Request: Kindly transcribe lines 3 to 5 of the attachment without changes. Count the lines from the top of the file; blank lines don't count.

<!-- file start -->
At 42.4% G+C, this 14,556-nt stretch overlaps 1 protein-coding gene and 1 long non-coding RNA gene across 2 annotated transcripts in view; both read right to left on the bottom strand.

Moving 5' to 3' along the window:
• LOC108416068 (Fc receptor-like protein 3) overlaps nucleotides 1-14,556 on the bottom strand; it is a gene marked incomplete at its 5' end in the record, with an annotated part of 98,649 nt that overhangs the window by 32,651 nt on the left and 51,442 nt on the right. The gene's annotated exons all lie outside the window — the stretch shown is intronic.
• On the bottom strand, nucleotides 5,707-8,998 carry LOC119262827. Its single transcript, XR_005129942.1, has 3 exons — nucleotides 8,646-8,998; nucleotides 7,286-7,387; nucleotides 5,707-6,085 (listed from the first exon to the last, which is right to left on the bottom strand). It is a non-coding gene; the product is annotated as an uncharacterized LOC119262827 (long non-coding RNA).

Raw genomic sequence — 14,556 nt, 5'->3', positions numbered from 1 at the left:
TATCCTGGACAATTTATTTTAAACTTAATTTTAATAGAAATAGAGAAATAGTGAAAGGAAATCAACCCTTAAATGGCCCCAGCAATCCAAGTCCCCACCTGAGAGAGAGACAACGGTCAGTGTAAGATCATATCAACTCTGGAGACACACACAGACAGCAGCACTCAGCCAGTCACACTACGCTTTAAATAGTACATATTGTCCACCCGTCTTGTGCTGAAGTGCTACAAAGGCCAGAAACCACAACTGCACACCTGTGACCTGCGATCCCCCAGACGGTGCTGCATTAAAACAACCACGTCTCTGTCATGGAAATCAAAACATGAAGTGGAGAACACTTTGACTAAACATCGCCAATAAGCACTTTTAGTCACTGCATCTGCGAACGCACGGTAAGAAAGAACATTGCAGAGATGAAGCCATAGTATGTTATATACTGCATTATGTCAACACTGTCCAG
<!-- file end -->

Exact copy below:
• LOC108416068 (Fc receptor-like protein 3) overlaps nucleotides 1-14,556 on the bottom strand; it is a gene marked incomplete at its 5' end in the record, with an annotated part of 98,649 nt that overhangs the window by 32,651 nt on the left and 51,442 nt on the right. The gene's annotated exons all lie outside the window — the stretch shown is intronic.
• On the bottom strand, nucleotides 5,707-8,998 carry LOC119262827. Its single transcript, XR_005129942.1, has 3 exons — nucleotides 8,646-8,998; nucleotides 7,286-7,387; nucleotides 5,707-6,085 (listed from the first exon to the last, which is right to left on the bottom strand). It is a non-coding gene; the product is annotated as an uncharacterized LOC119262827 (long non-coding RNA).

Raw genomic sequence — 14,556 nt, 5'->3', positions numbered from 1 at the left: